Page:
Nuclear Energy

A team of UN nuclear inspectors is heading on August 31 to the Zaporizhzhya nuclear power plant in war-torn southern Ukraine amid international concern over a potential accident.

The team is expected to arrive at the plant on September 1 and could stay anywhere from one day to eight days, according to the Russian-installed officials in Enerhodar, the town where the plant is based.

Rafael Grossi, the head of the International Atomic Energy Agency (IAEA), said he hoped to establish a permanent mission in Ukraine to monitor Europe’s largest nuclear plant.

“These operations are very complex operations. We are going to a war zone. We are going to occupied territory. And this requires explicit guarantees not only from the Russians, but also from the Republic of Ukraine,” Grossi said in the Ukrainian capital before the mission’s departure.

“We have been able to secure that…. So now we are moving,” Grossi told reporters in Kyiv. “I am really very conscious of the relevance of this moment, but we are ready. The IAEA is ready. We will be reporting back after the mission. We are going to be spending a few days there.”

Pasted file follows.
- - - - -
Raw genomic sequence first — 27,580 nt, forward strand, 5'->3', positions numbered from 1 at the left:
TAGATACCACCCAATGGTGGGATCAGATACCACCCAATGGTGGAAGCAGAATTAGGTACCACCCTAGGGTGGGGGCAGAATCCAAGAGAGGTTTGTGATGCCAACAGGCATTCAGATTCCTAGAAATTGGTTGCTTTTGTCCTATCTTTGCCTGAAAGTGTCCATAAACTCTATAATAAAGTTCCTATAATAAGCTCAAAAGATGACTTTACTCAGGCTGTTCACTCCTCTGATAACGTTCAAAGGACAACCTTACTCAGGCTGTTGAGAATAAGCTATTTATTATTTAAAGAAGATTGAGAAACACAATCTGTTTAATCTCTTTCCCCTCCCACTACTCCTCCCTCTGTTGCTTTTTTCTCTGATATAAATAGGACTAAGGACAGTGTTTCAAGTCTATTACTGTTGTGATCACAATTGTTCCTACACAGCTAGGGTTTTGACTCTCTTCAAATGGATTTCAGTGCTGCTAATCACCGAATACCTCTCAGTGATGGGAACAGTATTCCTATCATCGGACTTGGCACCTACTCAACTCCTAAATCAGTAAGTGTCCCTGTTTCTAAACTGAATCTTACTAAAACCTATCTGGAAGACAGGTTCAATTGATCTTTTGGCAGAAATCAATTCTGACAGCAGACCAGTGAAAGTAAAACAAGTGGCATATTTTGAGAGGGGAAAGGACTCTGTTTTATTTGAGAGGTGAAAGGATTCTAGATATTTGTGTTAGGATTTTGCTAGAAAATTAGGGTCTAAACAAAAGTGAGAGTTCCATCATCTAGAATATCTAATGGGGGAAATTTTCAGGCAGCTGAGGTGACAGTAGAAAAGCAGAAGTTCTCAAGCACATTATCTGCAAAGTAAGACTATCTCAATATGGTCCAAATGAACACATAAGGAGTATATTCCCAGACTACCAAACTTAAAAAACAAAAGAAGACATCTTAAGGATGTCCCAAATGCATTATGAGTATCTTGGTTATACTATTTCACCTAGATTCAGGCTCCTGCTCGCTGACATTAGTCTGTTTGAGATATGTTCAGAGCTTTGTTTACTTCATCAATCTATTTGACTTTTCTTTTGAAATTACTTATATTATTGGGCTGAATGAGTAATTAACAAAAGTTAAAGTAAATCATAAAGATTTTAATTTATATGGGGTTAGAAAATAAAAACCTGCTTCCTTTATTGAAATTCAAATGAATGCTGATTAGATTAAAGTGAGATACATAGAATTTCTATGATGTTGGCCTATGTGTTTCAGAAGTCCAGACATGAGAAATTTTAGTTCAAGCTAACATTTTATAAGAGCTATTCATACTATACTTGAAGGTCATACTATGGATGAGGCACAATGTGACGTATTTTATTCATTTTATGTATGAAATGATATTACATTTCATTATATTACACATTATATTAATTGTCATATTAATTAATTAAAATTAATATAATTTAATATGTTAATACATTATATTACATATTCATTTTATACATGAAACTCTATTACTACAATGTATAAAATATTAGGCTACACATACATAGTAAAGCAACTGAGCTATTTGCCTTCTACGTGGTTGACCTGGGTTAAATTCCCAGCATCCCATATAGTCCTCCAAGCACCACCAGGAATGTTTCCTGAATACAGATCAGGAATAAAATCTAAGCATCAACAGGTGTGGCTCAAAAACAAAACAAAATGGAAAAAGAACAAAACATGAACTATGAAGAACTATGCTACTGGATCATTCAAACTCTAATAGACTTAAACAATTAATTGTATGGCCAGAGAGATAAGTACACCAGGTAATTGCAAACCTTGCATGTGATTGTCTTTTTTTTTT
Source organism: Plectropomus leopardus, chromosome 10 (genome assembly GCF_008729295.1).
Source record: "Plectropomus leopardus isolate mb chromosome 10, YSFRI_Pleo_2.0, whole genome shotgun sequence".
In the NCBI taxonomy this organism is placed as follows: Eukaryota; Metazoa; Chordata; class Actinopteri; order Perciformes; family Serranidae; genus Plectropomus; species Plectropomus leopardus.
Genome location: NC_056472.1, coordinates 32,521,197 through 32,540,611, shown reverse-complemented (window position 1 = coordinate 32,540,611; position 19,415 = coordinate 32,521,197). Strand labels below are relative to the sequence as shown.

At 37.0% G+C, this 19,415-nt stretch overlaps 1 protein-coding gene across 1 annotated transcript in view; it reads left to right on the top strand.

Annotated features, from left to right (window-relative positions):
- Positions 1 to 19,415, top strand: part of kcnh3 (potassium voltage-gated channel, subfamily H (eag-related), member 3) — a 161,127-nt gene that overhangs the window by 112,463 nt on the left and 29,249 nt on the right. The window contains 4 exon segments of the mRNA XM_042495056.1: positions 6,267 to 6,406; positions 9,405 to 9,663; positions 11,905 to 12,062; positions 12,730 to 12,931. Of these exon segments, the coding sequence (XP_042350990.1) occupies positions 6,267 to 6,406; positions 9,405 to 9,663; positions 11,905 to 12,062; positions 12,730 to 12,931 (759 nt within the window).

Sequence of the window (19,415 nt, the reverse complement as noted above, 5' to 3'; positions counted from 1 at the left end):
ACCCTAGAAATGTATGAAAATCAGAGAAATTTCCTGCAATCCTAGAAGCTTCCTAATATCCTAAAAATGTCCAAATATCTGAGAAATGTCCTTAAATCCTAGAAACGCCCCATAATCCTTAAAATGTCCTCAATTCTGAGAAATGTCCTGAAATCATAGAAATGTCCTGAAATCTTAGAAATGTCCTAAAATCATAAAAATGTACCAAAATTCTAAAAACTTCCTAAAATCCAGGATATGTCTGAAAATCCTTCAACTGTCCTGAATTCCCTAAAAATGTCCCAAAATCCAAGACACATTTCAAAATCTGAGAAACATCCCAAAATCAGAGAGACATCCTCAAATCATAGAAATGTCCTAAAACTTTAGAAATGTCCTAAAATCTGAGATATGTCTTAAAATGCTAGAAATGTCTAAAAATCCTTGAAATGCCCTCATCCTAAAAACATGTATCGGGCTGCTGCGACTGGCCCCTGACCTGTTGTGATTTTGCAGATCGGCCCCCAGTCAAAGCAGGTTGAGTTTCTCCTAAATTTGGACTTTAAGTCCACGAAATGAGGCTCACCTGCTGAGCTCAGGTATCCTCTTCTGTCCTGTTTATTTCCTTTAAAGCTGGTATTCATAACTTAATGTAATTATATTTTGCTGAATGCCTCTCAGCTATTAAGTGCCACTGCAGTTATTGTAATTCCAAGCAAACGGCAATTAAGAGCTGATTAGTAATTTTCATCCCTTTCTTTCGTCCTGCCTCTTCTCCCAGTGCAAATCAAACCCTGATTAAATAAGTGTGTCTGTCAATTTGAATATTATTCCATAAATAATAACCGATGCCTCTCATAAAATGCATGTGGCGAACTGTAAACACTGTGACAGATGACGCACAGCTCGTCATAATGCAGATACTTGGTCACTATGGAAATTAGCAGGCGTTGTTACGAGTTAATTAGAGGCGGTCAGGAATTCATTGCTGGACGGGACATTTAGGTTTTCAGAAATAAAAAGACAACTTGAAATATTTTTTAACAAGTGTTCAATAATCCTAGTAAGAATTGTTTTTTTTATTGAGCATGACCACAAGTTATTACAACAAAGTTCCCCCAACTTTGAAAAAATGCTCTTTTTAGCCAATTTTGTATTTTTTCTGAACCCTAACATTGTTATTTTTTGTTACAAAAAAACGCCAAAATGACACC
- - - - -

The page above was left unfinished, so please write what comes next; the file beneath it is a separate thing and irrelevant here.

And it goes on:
Ukrainian President Volodymyr Zelenskiy called the inspection “probably one of the top-priority questions regarding safety of Ukraine and the world today.”

Zelenskiy repeated Kyiv’s and the international community’s call for the “immediate demilitarization of the plant,” which was occupied by Russian forces early in the 6-month-old war.

Zelenskiy also said the Soviet-era nuclear plant should be returned to “full Ukrainian control.”

Meeting Grossi on August 30, Zelenskiy said he was “very thankful” for the visit and warned that the situation around the plant was “extremely menacing.”

“The risk of a nuclear catastrophe due to Russian actions is not diminishing for even an hour,” Zelenskiy said.

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